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    $\begingroup$ It helps but im not sure. Have to read up more $\endgroup$ Aug 21, 2020 at 3:12
  • $\begingroup$ Sure, do your thing. And give us an update if you figure it out. This stuff can be a little counterintuitive. :) $\endgroup$ Aug 21, 2020 at 3:22
  • $\begingroup$ @KevinCSpeltz In order to examine the force, you have to know the time profile of the interaction. If the masses are stiff (and elastic) the interaction is short and the max. force is high. Imagine steel balls bouncing on concrete. If the masses are softer (but still elastic) the interaction is longer and the max. force is lower (racquet ball?). The momentum transfer is force X time. $\endgroup$
    – Bill N
    Sep 22, 2020 at 20:07
  • $\begingroup$ @KevinCSpeltz Okay, I understand after reading and thinking more, you're looking at the same two masses, so their material properties aren't changing. $\endgroup$
    – Bill N
    Sep 22, 2020 at 20:27
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Even though the masses "don't know" how fast they are going they are carrying different momentum and it shouldn't be violated. Maybe you are asking about the exact moment when the masses interact and the "impulse function" can clarify your doubts. Please let me know if you find it helpful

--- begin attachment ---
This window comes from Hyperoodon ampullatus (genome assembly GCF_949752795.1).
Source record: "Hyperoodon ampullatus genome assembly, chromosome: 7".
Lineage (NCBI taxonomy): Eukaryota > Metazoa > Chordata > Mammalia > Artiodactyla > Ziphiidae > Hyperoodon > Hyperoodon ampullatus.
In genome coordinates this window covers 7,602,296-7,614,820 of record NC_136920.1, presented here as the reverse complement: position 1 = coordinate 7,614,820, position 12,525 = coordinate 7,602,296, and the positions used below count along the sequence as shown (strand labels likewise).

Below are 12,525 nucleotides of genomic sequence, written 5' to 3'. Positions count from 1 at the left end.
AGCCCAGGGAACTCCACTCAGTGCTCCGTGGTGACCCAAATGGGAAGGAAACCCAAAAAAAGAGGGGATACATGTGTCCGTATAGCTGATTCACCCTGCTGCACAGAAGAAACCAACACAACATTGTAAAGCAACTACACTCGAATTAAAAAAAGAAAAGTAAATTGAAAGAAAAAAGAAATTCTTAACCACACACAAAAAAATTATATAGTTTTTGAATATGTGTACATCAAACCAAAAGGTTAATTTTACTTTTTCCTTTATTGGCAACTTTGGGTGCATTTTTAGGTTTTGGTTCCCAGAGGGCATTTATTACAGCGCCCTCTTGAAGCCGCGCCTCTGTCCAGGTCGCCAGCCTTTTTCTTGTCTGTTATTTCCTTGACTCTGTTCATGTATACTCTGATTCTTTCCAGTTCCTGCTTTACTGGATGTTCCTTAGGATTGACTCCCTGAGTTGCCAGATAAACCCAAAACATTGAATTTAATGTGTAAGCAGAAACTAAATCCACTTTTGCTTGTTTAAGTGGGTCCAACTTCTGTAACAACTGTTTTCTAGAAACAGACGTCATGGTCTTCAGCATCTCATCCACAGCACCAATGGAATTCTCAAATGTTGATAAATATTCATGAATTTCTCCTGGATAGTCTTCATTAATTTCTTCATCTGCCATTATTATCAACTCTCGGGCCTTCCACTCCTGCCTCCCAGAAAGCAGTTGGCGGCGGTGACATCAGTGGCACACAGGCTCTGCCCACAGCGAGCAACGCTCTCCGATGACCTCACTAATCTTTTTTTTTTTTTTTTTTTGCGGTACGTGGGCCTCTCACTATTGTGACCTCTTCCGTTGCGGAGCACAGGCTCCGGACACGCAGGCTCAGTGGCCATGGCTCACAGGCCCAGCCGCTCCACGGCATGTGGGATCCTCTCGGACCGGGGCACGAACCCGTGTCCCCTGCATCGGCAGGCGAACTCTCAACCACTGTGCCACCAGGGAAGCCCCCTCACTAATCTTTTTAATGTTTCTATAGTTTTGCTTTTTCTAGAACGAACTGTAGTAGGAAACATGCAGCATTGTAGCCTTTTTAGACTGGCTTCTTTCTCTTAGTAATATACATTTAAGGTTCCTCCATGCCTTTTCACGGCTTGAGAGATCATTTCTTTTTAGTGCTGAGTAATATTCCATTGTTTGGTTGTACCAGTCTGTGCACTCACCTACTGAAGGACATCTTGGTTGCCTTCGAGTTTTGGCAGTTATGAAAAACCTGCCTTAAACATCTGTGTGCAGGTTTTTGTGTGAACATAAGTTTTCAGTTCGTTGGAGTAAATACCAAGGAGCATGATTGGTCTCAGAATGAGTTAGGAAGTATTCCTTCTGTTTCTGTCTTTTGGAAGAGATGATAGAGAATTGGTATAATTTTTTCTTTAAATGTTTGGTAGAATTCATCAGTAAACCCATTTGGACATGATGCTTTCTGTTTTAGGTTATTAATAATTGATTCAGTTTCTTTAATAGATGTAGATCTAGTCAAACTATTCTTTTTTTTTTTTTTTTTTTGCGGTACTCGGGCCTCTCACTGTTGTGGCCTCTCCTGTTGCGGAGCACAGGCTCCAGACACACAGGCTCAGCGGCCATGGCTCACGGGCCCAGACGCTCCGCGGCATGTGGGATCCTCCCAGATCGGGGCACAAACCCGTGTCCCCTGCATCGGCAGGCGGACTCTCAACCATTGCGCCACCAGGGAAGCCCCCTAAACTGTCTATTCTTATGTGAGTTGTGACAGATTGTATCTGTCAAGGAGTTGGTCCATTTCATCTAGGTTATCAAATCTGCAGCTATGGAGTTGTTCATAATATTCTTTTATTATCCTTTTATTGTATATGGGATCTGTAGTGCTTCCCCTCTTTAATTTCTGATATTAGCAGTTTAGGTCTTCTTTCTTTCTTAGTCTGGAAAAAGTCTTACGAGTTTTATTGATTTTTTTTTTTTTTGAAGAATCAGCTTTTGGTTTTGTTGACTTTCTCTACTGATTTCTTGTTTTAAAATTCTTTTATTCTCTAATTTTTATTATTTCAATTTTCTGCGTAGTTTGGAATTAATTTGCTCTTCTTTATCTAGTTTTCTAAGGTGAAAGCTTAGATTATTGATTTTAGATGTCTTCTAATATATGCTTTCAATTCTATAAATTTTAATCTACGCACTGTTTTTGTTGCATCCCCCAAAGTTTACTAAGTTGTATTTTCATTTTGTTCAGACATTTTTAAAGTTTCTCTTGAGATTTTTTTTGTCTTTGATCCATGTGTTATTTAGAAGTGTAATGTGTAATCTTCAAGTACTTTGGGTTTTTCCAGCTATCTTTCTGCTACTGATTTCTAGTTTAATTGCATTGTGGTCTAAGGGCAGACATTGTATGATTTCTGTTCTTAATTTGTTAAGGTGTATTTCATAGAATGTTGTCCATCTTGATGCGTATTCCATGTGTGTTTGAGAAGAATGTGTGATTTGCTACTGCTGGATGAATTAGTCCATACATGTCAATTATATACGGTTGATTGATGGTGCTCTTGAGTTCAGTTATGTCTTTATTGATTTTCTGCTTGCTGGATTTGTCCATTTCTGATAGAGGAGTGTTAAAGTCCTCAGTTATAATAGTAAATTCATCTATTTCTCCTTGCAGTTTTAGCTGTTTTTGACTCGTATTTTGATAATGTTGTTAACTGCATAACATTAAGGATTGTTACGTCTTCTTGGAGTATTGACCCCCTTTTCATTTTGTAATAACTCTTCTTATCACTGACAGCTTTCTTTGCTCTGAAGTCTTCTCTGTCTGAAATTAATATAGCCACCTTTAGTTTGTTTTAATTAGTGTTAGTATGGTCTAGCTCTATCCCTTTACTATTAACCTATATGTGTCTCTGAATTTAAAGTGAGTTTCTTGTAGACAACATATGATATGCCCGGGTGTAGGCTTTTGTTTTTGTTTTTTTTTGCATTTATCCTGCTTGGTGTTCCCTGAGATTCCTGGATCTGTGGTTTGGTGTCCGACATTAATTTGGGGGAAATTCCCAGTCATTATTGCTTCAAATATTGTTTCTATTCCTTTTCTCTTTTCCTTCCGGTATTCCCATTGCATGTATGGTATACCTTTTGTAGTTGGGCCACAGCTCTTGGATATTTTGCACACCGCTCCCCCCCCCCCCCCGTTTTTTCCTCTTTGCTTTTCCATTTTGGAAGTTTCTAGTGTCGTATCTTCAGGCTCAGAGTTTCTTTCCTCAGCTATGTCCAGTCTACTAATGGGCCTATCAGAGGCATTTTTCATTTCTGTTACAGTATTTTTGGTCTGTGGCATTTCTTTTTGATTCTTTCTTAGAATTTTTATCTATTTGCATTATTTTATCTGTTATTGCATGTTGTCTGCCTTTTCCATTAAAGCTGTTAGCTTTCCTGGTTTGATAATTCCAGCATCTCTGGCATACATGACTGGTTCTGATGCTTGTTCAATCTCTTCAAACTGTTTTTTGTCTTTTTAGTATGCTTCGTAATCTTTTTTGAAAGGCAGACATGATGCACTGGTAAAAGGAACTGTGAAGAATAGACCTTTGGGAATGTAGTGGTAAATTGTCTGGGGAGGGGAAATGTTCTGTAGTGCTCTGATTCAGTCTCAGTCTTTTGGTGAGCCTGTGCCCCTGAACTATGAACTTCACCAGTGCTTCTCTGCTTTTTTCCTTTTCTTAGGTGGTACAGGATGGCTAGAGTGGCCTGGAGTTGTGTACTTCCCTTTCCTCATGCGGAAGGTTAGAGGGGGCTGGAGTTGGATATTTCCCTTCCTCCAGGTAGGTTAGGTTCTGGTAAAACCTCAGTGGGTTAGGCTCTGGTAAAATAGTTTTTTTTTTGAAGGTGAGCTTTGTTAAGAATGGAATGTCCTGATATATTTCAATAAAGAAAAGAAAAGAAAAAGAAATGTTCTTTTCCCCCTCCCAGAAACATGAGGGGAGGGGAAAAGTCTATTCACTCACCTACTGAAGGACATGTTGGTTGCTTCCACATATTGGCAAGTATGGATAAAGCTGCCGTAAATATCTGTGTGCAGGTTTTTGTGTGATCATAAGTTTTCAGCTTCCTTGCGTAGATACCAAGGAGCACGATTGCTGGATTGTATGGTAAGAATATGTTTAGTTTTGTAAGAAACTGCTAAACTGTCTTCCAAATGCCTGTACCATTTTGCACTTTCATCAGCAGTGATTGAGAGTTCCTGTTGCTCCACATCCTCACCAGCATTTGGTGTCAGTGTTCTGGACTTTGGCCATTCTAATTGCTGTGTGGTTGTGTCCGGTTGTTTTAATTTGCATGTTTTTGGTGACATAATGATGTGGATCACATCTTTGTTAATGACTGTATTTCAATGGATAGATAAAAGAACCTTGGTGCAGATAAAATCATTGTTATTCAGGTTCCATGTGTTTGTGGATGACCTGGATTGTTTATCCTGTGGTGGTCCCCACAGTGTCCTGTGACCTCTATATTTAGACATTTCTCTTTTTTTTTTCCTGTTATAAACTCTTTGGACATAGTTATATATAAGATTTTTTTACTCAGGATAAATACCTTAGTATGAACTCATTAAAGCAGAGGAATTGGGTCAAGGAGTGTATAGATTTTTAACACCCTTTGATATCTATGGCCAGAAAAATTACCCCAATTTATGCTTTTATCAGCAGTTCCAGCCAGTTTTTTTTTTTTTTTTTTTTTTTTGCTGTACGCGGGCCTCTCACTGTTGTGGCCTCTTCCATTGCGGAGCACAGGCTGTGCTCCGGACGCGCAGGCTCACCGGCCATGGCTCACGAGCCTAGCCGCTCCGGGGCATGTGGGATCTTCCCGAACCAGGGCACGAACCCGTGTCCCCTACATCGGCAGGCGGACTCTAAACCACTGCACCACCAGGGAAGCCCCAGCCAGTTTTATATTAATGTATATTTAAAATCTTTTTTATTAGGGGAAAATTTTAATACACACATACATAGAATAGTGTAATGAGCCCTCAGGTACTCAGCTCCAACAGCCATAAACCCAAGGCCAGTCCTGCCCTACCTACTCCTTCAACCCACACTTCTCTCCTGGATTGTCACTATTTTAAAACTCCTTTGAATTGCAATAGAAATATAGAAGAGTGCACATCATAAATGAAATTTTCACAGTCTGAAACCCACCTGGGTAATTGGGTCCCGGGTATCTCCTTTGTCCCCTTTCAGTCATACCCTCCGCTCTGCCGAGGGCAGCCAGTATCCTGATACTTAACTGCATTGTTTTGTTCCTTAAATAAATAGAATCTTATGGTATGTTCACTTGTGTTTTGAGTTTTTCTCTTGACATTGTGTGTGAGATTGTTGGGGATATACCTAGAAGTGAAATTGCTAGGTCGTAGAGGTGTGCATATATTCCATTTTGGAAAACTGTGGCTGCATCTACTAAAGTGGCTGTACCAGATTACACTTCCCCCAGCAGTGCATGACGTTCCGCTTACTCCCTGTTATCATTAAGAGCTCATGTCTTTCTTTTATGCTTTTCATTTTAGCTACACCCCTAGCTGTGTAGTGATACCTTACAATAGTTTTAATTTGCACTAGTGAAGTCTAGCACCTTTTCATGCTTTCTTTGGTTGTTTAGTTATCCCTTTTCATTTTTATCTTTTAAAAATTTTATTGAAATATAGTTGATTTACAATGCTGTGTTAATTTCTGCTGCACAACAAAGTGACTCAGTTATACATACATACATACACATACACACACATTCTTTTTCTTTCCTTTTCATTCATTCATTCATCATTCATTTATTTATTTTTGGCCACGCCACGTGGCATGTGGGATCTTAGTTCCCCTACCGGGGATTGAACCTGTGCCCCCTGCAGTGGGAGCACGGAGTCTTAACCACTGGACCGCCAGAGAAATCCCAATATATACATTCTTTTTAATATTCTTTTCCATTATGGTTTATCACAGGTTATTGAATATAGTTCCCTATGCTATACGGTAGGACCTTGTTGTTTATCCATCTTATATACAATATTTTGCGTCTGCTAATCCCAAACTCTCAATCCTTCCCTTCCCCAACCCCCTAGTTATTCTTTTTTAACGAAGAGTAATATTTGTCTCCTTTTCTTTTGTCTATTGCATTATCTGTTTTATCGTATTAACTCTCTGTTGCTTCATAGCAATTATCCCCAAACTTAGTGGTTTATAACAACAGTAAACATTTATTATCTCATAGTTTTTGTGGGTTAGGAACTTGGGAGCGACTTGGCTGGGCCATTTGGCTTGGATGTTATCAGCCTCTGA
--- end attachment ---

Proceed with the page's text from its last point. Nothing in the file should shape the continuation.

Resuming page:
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  • $\begingroup$ Tried to make it clearer above. Trying to figure out if magnitude of force between the two collisions would be the same despite the different velocities. Obviously there would be a different amount of time, therefore a greater impulse/change of momentum. But the force should be same between collisions $\endgroup$ Aug 21, 2020 at 2:06
  • $\begingroup$ The forces are different even though the mass is the same remember that F=dp/dt if you have a larger amount of momentun changing in the same interval of time you get a greater force $\endgroup$ Aug 21, 2020 at 3:50
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This only holds for $V=0$. In the first case $v_1=v$ and $v_2=-v$. In the second case, the velocities are $v_1=0$ and $v_2=-2v$. To go from the first case to the second you can perform a Galilean transformation (which leaves the physics unchanged), after which you end up in the frame of motion in which the velocity of the COM is zero. The ensuing situation will be the same as the first case. So, yes, the forces felt by both masses are the same.